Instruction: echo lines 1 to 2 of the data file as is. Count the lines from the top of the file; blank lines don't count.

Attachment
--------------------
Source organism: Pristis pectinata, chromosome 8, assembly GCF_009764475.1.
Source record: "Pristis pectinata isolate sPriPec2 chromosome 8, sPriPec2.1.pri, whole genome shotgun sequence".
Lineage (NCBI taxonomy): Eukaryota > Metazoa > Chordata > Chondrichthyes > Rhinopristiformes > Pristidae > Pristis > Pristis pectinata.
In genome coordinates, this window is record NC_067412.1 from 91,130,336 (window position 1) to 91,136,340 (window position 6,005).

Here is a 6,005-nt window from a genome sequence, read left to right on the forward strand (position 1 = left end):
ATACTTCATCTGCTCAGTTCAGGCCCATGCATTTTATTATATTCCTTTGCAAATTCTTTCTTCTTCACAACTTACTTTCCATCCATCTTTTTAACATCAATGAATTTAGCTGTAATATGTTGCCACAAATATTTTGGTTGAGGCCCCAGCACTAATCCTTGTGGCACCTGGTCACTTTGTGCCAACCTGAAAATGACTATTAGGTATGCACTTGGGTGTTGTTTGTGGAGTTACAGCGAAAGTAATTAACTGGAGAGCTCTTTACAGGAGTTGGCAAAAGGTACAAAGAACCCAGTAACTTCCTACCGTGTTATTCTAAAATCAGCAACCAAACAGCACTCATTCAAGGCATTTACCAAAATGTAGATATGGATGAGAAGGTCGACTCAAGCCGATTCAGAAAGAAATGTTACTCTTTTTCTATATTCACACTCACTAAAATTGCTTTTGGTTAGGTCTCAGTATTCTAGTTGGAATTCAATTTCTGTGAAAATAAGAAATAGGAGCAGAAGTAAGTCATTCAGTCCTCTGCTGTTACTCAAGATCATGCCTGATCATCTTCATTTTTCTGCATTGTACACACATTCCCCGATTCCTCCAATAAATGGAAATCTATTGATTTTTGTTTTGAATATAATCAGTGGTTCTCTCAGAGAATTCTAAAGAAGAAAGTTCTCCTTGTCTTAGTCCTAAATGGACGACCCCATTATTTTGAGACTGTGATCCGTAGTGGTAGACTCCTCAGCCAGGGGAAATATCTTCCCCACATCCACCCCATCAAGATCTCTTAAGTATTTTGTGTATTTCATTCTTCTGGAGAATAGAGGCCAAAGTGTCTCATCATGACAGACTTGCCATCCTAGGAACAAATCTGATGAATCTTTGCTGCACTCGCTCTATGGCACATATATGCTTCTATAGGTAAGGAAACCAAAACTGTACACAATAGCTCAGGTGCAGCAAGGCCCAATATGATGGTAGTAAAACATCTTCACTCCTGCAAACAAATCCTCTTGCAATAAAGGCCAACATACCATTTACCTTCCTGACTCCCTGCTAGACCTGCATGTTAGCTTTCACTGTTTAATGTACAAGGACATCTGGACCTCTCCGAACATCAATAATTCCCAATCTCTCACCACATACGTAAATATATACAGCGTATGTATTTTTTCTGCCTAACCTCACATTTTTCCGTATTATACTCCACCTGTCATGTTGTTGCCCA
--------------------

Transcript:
Source organism: Pristis pectinata, chromosome 8, assembly GCF_009764475.1.
Source record: "Pristis pectinata isolate sPriPec2 chromosome 8, sPriPec2.1.pri, whole genome shotgun sequence".